But at this point, the Lakers don’t have three budding young stars on their roster like their fans want to believe. They might have two — maybe — in Ingram and forward Julius Randle. Russell is the weak link, inconsistent, turnover-prone and pointlessly cocky. He needs to spend less time pointing at his antecubital when he makes a shot. You don’t have ice in your veins, player. Not when you average a very pedestrian 14.3 points per game.

It behooves Russell to humble down and focus on professionalism, because the Lakers franchise is popular, but the actual team is struggling to reach mediocrity. If he can’t figure out what he’s doing, he’ll be out of the league before he turns 25, watching Ingram run the offense on TV.

A political take that has nothing to do with politics


Please accept the tasty non-caffeinated beverage I’m offering.

I don’t want to insult you, call you some name or tell you your opinions are wrong. Part of me wants to, but I won’t. We can have differences in opinions. That’s cool. If we all thought alike, nobody learns.

But some of your friends who voted the way you did want you to cool down. Just like I do.

Because you’re bringing us down, man. We accept that politics make up a part of your life, but not the whole thing. And we want to see that non-partisan cool stuff about you that didn’t have a damn thing to do with hating on one man.

Sometimes, your fury is scarier than the guy you hate, to be honest.

I’m a divorcee. I’ve never met an angrier person than my ex-wife. Why she left me, without going into all the details, was because she said her parents pressured her into getting married and she changed her mind. When I rebounded rather quickly, she sank into a rage that lasted for decades. Blind, seething, nonsensical wrath.

It’s not healthy to let such hatred build until it floods your being. More than that, it frightens the people around you. Not only did my ex- vex my family and I, her own parents asked me to pray “that she stops acting so crazy.”

I see this behavior in your tweets, posts and comments about you-know-who. I’ve seen some of you post as many as 10 times a day about the guy. I’ve seen some of you post 10 times each hour about the guy. Your punditry is not changing minds as much as it is scaring people.

Run the numbers: Say you post 10 times per day about the president-elect. Well, his candidacy ran about 500 days. The transition period is 74 days, I think. His presidency, if it’s one term, would be 1,461 days. So from the time dude and his mail-order bride came down the escalator at Trump Tower until he leaves — if it’s a one-term deal — you would have posted at least 20,350 times about the guy.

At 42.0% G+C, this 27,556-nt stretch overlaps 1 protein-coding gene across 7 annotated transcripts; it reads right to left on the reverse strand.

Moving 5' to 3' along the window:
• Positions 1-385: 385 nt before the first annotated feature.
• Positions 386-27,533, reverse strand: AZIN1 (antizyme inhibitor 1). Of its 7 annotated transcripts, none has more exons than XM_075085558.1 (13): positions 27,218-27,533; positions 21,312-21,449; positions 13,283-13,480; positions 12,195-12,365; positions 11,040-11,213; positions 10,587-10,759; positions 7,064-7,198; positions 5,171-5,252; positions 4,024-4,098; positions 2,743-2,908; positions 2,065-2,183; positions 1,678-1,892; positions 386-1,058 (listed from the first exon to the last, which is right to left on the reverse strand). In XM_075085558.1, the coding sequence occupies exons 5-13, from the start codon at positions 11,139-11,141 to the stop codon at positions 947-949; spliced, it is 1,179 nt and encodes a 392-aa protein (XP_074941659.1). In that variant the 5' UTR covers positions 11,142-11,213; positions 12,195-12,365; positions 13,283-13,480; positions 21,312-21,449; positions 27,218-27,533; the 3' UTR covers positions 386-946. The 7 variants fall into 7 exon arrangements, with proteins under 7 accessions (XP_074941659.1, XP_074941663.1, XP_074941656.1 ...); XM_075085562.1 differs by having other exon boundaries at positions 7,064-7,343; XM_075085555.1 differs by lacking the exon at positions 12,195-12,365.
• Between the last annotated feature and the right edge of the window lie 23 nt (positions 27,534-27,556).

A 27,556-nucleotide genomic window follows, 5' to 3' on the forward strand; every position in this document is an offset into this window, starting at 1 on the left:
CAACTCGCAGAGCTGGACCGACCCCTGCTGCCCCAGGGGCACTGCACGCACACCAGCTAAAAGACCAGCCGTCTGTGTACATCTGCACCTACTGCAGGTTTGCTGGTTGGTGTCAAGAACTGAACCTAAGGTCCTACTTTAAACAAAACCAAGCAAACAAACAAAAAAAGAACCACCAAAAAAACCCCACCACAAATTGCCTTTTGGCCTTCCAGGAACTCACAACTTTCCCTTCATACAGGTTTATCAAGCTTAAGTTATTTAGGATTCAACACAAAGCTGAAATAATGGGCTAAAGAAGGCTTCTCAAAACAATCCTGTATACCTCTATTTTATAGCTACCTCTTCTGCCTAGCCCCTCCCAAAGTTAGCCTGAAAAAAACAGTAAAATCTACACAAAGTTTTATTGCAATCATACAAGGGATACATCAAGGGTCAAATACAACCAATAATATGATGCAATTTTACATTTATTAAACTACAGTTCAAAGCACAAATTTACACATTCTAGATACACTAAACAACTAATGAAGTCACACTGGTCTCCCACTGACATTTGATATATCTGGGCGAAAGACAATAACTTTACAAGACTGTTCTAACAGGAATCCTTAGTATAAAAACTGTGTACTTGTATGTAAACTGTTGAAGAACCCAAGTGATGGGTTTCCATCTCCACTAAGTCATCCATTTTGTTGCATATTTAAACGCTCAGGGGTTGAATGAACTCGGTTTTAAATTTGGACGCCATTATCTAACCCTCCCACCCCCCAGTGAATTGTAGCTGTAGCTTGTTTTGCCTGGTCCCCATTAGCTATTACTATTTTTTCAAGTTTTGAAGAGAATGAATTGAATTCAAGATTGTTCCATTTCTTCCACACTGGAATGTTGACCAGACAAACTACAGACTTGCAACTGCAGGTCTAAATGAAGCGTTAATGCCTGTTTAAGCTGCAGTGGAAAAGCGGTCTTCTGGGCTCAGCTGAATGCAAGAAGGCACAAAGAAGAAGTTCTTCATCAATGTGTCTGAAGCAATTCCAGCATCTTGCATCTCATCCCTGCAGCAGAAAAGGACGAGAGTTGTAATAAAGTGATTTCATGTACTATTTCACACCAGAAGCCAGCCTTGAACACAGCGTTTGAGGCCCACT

And you don’t think we got the message yet?

I cringed just now. I know of a few of you who made it their mission to tweet Trump about 10 times an hour. Assuming eight hours for sleep, which I doubt those people get, that’s as many as 233,760 posts.

That’s not patriotism. That’s illness. As your friend, I’m asking you to recognize and correct this problem. This isn’t a joke. There isn’t a fine line between being driven to support a cause and delusion. There isn’t a line at all. It’s marked with glowing signs and people waving their arms, begging you to pull your fingers back from the keyboard until you post a picture of a selfie with a kitten instead.

I’m not asking you to accept the guy, but to wean yourself off of this cascading fountain of lava that scorches you and all around you.

Your well-being depends on it.

Did San Diego really want the Chargers, though?

While people rummage through the post-mortems on San Diego as a “good sports town,” or others decry greedy owners, at some point residents in and around the city are going to have to ask themselves if they really enjoy football that much in the first place.

Having lived and worked in San Diego for years, I’m here to tell you it’s a fair question.

Don’t get me wrong: I think the Chargers moving to Los Angeles is a bad idea. Sports leagues have this idiotic idea that the Los Angeles/Orange County region should have two of everything. Only one team inevitably becomes an unloving big brother. The Dodgers dominate the area in baseball, for instance. The Lakers currently stink, but nobody seriously thinks the Clippers will ever be more popular.

If I were running the Chargers, I’d have moved the team to San Antonio. It’s the second-largest city in a football-crazy state. The more I think about it, London makes a hell of a lot of sense. It would surely make a hell of a lot of money.

The Chargers moving north is reminiscent of former Clippers owner Donald Sterling taking his NBA team out of San Diego. Nobody cared for decades. It’s hard to argue anyone ever truly will.